Learning Cycle Play Enjoy

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Repeat Play Risk taking All is well Mastery

18 My Learning Cycle Knit a sweater See self as a competent knitter Knit a scarf

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Objectives • Identify and experience different types of play • Recognize characteristics unique to young children’s thinking and reasoning • Apply the horizontal approach to teaching children

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Spirit of Playfulness 1.

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What are your fondest memories of play as a child? Which ingredients of active learning were present?

Do children today experience the same types of play? Why or why not?

Types of Play

Exploratory Pretend 21 Constructive Games

BUILDING A BRAIN

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Our Brain

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Neural Pruning • Connections that are used over and over get stronger and faster.

• Connections that are not used, die out.

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Group Discussion • Based on what we experienced in the yarn activity, what do children need to grow their brains?

The Importance of Play in Brain Development Play allows children to: • Explore, create, & develop imagination • Discover their own areas of interest. • Learn how to work together • Build active, healthy bodies and brains.

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HOW PRESCHOOLERS’ THINKING DIFFERS FROM ADULT THINKING

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Egocentrism • Young children see the world only from their own view point.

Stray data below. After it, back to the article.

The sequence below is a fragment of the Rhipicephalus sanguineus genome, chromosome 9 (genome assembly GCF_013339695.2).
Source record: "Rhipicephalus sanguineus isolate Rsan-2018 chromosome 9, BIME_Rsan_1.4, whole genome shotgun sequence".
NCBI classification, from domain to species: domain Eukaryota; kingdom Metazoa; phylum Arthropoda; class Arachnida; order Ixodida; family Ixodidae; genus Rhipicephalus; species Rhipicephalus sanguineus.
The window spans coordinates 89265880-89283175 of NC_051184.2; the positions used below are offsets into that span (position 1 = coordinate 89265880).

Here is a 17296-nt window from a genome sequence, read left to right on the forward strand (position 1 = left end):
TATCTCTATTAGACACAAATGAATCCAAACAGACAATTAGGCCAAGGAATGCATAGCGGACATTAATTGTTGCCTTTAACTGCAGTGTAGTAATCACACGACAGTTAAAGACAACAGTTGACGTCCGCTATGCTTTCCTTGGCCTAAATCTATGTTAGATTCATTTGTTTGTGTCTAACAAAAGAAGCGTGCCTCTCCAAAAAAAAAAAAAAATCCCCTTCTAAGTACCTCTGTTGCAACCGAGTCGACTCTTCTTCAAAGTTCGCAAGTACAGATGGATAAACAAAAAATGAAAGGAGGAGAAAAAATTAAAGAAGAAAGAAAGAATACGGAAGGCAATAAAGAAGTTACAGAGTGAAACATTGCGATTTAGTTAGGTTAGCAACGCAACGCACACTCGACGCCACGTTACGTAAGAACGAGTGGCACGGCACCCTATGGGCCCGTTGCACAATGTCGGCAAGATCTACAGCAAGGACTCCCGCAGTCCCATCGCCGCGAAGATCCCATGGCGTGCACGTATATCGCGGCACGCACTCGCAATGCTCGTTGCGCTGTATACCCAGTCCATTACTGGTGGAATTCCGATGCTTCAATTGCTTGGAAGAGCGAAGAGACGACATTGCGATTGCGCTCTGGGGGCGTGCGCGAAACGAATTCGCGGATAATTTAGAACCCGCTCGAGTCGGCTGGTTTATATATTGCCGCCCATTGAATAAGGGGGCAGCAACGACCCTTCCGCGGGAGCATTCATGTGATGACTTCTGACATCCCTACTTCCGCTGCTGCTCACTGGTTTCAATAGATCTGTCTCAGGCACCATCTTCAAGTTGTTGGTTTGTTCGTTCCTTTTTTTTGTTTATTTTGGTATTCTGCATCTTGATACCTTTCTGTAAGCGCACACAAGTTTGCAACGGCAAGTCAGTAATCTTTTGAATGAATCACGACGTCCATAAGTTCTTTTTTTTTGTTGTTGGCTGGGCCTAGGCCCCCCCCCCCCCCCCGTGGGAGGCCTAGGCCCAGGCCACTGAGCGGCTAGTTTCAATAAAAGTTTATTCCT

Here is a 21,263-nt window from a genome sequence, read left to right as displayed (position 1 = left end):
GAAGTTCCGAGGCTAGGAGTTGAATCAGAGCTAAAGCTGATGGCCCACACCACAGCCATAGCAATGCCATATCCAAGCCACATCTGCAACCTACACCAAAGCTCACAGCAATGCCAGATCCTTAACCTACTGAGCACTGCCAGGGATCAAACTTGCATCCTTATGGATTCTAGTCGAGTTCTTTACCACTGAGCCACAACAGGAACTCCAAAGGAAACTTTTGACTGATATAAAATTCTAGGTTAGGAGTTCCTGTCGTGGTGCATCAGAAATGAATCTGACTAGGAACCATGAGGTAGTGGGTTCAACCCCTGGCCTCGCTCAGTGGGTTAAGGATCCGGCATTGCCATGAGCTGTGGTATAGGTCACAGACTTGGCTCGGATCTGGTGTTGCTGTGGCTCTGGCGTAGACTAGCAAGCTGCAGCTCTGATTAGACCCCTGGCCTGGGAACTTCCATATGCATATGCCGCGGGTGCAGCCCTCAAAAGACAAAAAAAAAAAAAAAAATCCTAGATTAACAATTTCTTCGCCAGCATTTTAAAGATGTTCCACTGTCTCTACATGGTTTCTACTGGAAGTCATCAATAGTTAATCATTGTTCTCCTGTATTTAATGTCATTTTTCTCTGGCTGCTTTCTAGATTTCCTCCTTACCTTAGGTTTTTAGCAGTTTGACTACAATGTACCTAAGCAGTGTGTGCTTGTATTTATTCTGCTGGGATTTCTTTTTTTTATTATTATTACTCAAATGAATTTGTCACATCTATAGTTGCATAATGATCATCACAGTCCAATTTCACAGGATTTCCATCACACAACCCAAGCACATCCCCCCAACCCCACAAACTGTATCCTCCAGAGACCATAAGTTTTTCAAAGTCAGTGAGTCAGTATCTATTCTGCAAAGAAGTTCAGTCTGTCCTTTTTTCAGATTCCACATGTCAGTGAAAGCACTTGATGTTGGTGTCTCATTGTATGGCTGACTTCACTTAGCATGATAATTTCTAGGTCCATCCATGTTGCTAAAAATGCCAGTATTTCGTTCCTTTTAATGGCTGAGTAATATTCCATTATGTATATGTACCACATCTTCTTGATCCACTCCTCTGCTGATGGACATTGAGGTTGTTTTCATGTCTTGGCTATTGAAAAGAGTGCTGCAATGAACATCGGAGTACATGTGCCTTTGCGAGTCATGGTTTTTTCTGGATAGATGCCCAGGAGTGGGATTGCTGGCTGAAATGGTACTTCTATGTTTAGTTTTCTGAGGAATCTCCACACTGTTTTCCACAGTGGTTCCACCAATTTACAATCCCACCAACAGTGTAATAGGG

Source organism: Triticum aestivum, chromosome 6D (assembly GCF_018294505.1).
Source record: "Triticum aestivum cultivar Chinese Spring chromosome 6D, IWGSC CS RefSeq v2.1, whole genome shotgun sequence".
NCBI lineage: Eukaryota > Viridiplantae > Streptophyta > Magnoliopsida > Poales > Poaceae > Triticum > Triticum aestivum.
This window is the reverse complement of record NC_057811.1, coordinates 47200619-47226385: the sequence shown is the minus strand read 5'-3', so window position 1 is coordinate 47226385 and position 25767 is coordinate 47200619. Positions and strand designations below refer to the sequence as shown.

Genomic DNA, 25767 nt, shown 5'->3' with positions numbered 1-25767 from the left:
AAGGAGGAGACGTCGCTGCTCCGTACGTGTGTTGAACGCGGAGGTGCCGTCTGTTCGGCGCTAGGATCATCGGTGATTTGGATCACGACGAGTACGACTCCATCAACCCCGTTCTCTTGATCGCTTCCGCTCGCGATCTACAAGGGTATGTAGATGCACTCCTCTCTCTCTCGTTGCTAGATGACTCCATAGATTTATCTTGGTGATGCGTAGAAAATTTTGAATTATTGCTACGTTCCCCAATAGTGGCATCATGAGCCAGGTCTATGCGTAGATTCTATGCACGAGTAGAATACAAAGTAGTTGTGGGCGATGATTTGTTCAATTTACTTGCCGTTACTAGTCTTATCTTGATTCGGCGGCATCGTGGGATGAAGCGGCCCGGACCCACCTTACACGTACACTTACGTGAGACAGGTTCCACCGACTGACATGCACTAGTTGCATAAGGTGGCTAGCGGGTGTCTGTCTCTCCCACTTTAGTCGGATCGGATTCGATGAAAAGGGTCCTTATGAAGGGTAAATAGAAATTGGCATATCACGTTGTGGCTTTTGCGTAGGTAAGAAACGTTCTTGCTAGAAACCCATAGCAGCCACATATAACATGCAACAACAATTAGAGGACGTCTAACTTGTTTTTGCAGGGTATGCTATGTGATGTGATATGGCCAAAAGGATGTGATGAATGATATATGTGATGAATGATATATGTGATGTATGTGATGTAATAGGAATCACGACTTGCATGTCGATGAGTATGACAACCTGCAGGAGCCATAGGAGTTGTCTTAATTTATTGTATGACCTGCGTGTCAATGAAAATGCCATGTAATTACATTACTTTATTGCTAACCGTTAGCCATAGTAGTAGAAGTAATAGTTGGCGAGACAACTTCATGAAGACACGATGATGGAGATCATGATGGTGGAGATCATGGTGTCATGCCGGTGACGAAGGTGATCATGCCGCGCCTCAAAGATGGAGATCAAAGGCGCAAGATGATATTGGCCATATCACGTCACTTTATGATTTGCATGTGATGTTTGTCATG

• “If I can’t see you, you can’t see me.” • “I would like a doll for my birthday so my mom should want one too.”

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Animism • If something moves (e.g., water, clothes flapping in the breeze) or if it somehow looks alive (e.g., headlights of a car at night), it must be alive.

• “Look, the water is running to get in my shoes.”

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Concrete Definitions • Words have concrete, literal meanings related to things children have experienced.

• When a child hears that his birthday is “just around the corner,” he may want to look around the corner.

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Judging By Appearances • Children base judgments about number and amount completely on appearances.

• Alicia and Monica both took the same size cracker from the basket, but Alicia broke hers into two pieces and Monica broke hers into many smaller pieces. Alicia is upset because Monica has “more crackers.”

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Focus on Here and Now • Children cannot see the relationship between the way something was and how it’s transformed – sometimes called “slide show thinking.” • A child watches her brother put on a scary mask. The child is then scared of the “monster” because she cannot make a connection between her brother and the “monster.”